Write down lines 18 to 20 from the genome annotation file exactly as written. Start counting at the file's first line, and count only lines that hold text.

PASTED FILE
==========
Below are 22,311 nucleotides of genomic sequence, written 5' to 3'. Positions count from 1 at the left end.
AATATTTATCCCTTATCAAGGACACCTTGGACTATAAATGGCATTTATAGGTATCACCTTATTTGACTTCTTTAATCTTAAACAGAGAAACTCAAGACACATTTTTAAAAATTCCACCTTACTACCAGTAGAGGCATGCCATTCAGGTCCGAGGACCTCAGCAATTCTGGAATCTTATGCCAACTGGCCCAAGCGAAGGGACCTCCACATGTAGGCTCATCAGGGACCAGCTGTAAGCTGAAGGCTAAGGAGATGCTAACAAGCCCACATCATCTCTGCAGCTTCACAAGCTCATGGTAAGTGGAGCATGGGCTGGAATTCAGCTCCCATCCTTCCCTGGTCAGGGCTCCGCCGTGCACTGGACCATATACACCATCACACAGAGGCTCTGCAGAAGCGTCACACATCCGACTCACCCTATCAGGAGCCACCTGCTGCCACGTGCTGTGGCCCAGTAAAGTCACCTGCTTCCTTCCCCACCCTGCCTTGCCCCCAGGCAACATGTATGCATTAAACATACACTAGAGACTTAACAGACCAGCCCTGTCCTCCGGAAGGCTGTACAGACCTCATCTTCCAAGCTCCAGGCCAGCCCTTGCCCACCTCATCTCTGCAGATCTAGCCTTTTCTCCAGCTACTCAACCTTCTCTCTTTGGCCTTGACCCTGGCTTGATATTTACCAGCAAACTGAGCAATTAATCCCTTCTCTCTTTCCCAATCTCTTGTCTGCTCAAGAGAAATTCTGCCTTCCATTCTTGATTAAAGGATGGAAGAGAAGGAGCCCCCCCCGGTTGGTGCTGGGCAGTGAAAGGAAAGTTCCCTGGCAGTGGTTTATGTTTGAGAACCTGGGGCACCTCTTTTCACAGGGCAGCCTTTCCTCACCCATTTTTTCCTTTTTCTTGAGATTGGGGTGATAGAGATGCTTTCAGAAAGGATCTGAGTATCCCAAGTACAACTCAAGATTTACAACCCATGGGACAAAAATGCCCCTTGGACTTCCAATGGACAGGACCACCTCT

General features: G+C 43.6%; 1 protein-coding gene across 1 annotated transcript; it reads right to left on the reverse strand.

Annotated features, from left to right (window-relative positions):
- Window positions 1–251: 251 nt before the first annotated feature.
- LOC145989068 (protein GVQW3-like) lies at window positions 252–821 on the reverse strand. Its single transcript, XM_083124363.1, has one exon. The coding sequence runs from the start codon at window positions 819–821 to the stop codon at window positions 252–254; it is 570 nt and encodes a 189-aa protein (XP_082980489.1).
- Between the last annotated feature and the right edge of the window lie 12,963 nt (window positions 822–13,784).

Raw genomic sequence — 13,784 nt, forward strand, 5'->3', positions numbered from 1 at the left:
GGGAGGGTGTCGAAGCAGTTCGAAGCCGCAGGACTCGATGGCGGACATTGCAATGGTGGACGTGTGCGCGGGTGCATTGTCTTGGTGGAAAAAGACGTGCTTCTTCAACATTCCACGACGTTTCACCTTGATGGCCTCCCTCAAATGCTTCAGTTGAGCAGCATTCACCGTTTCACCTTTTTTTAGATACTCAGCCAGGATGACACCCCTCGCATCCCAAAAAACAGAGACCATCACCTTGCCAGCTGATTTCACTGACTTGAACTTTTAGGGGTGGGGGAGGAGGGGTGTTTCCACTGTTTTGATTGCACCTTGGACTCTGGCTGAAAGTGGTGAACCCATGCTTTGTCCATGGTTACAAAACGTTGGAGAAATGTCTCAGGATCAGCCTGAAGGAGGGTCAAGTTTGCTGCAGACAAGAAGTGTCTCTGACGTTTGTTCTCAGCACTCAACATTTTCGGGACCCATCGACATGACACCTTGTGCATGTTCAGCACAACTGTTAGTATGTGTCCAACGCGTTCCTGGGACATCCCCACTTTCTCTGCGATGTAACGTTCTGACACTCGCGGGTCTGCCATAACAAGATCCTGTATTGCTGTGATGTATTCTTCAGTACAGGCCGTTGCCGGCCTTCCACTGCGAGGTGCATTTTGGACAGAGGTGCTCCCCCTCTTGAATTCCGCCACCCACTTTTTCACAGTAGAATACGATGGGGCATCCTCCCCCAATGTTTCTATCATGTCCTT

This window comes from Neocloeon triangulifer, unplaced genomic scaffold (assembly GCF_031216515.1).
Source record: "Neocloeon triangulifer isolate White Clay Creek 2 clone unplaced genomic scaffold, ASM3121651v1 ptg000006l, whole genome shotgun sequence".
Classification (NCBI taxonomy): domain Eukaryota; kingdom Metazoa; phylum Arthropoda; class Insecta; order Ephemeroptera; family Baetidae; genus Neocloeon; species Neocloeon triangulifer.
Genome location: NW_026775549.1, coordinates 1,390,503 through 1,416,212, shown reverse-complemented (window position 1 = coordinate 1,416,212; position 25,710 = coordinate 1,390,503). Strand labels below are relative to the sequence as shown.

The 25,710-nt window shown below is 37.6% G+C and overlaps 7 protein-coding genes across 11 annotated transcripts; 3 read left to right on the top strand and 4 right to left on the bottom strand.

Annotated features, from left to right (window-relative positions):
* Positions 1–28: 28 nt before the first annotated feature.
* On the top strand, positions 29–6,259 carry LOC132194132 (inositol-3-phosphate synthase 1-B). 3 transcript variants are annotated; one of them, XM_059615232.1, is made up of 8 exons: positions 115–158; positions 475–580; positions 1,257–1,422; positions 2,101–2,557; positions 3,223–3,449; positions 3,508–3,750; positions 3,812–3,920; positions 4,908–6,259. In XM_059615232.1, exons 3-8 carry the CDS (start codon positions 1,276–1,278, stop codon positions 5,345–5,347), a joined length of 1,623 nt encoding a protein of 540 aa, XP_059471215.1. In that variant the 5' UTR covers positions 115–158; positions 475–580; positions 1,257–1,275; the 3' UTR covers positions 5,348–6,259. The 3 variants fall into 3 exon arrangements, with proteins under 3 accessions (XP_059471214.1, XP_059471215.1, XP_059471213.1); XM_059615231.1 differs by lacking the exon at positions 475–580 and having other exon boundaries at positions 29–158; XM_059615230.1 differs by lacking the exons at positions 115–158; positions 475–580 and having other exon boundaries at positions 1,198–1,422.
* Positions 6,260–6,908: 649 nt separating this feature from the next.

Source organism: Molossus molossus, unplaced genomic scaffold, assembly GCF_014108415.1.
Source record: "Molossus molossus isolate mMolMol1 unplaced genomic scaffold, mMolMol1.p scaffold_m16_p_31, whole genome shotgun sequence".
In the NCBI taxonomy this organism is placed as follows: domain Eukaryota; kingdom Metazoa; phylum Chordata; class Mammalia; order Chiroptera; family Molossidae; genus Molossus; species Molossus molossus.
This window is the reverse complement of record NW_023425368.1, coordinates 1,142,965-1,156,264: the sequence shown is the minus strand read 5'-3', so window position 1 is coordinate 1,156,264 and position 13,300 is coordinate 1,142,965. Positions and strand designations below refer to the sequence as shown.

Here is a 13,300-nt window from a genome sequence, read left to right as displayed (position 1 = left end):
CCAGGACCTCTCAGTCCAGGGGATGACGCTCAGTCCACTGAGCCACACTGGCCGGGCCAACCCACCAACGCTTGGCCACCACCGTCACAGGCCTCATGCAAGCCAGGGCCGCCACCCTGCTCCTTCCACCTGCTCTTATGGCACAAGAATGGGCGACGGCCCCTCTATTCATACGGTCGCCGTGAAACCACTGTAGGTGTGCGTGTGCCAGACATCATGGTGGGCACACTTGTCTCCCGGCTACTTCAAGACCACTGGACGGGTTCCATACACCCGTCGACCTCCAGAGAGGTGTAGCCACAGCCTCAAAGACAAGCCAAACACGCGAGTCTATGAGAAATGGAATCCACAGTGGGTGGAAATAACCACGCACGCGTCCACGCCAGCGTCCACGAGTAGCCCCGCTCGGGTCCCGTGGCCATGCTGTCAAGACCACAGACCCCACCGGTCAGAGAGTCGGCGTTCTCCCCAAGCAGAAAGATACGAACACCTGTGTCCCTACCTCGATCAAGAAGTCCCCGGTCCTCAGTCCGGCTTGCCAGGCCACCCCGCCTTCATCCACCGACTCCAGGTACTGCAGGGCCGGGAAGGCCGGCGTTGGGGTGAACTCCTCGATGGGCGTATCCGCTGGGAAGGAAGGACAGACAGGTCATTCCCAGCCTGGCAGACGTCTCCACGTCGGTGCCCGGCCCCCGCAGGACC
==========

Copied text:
* Positions 6,260–6,908: 649 nt separating this feature from the next.

Source organism: Molossus molossus, unplaced genomic scaffold, assembly GCF_014108415.1.
Source record: "Molossus molossus isolate mMolMol1 unplaced genomic scaffold, mMolMol1.p scaffold_m16_p_31, whole genome shotgun sequence".